On the day that Rams offensive lineman David Edwards cleared concussion protocol and said he would play Sunday against the Dallas Cowboys, the NFL players’ union Friday released a press release urging the NFL to implement changes to the protocols immediately.
Friday’s union motion was spurred after Miami Dolphins quarterback Tua Tagovailoa left after which was allowed to return to a Sept. 25 game against the Buffalo Bills after a suffering a head injury. Tagovailoa then suffered head and neck injuries during a Sept. 29 game against the Cincinnati Bengals.
“Our union has agreed to alter the concussion protocols to guard players from returning to play within the case of any similar incident to what we saw on Sept. 25,” the NFLPA statement said. “We would love these changes to enter effect before this weekend’s games to instantly protect the players and hope the NFL accepts the change before then as well.”
The NFL responded with a press release.
“As now we have discussed with the NFLPA, we agree that changes to the joint NFL-NFLPA protocols are obligatory to further enhance player safety,” the statement said. “We have now already spoken to member of the NFL Head, Neck and Spine Committee and the leadership of the Unaffiliated Neurotrauma Consultants and Independent Certified Athletic Trainers who function spotters to debate these likely changes.”
Edwards, the starting left guard, sat out last Monday’s 24-9 defeat to the San Francisco 49ers after self-reporting symptoms the Friday before.
The Rams’ injury-plagued line gave up seven sacks against the 49ers and now faces a Cowboys defense that ranks tied for second within the league with 15 sacks.
Coach Sean McVay is comfortable to have Edwards back.
“It’s big-time stability,” McVay said.
Edwards, 25, said he had absorbed a “shot” during practice “that was normal and consistent with all the pieces we’ve done up thus far.”
While fiddling with his children that night, nonetheless, he said he “just didn’t feel right.”
Edwards attended team meetings the following day.
“Just told myself if I still don’t feel right, I’ve got to say something,” he said.
Edwards reported his symptoms to Reggie Scott, the Rams vice chairman of sports medicine and performance, and said he also spoke with McVay and team medical personnel before entering concussion protocol.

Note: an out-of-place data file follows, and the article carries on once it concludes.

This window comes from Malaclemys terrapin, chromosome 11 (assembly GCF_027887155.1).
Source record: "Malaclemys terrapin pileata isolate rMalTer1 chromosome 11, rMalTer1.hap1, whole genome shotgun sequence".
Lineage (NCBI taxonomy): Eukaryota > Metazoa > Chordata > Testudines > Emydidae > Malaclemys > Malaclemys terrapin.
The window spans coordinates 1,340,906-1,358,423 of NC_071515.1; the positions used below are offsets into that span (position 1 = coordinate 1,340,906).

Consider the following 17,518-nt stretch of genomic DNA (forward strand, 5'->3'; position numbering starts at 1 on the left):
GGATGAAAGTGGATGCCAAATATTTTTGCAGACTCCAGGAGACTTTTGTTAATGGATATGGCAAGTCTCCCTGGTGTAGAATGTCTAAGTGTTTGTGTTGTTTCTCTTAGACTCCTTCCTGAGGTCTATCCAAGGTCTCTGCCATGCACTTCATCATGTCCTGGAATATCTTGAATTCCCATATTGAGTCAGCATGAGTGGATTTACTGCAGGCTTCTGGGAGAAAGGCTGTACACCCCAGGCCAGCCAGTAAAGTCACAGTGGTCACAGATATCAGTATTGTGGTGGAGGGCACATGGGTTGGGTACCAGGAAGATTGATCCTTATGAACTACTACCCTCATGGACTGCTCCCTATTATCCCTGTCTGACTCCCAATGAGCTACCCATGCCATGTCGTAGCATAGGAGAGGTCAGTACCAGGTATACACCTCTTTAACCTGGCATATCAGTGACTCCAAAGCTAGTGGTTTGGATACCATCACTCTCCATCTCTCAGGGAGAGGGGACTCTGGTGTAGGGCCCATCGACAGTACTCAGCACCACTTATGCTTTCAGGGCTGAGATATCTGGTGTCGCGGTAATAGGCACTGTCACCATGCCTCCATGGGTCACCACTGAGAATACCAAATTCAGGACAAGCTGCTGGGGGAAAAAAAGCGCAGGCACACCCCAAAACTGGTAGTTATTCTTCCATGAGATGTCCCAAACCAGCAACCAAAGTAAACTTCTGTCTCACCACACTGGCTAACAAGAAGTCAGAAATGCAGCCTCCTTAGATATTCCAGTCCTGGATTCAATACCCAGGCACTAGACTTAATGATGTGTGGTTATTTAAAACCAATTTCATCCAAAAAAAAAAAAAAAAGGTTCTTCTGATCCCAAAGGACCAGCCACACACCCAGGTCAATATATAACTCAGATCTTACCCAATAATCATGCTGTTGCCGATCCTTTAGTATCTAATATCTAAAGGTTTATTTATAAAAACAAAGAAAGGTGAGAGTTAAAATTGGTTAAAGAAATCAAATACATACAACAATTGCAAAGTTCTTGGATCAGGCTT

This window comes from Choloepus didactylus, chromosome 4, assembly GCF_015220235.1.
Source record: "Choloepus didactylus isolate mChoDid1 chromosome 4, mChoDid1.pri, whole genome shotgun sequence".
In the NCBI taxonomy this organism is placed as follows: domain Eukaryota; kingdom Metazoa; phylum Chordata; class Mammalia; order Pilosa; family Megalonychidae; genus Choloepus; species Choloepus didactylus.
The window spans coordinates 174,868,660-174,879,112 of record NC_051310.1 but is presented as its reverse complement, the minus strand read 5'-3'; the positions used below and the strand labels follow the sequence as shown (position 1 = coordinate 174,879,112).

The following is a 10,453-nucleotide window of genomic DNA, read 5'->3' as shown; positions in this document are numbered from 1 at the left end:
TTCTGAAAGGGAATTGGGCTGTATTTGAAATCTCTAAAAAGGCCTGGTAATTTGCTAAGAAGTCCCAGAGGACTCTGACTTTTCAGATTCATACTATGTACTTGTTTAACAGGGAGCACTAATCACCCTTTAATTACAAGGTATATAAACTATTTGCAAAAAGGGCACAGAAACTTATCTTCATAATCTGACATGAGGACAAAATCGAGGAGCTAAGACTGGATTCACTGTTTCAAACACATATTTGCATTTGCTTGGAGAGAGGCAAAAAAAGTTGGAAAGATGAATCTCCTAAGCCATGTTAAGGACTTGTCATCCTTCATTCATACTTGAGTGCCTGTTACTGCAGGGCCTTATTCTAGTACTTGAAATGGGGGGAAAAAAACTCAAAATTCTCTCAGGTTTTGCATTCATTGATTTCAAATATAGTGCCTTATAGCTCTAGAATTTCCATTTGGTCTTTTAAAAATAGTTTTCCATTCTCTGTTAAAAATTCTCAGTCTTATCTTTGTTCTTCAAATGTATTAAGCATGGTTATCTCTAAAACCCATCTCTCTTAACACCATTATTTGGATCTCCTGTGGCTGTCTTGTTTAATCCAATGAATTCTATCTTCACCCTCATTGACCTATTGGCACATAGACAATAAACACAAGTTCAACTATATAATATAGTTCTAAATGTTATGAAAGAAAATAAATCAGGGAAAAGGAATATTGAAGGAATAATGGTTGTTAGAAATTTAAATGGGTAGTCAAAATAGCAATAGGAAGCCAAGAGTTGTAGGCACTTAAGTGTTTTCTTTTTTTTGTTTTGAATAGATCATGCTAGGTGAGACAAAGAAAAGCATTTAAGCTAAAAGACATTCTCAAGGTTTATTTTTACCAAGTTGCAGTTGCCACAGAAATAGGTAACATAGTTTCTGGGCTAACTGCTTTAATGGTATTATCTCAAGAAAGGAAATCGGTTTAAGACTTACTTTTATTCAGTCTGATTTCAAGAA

McVay said last week that “You’ll be able to’t be too careful with a few of this stuff” and lauded Edwards for “taking the best steps, especially with the [Tagovailoa] situation that occurred.”
Asked Friday if he was influenced by Tagovailoa’s situation, Edwards said that he was not.
“It was just the primary time in my life where I just didn’t feel right,” he said. “I felt like I owed it to my family and myself to talk up and say something.”
Edwards said he still felt “terrible I couldn’t be on the market with the fellows, like I used to be letting guys down.”
But he said he learned from his experience playing through a shoulder injury during his final college season at Wisconsin in 2018.
“I just owed it to myself and my family simply to say something,” he said. “It’s considered one of those things — you may scan a shoulder and say you’re out for 4 to 6 weeks. You’ll be able to’t scan you’re brain and say you’re out for 4 to 6 weeks.
“It’s type of the way you’re feeling.”
Offensive tackle Rob Havenstein and injured center Brian Allen were amongst teammates who offered support, Edwards said. But he said he felt “almost like hopeless” watching his teammates struggle without him against the 49ers.
“You’re seeing guys on the market battling and you only need to be on the market, but you’re sitting in your couch doing nothing,” he said, adding “I’m sitting there being, ‘Oh my gosh. I’m sitting at home watching a football game once I ought to be on the market, type of thing,’ you realize what I mean?
“That was the hard part.”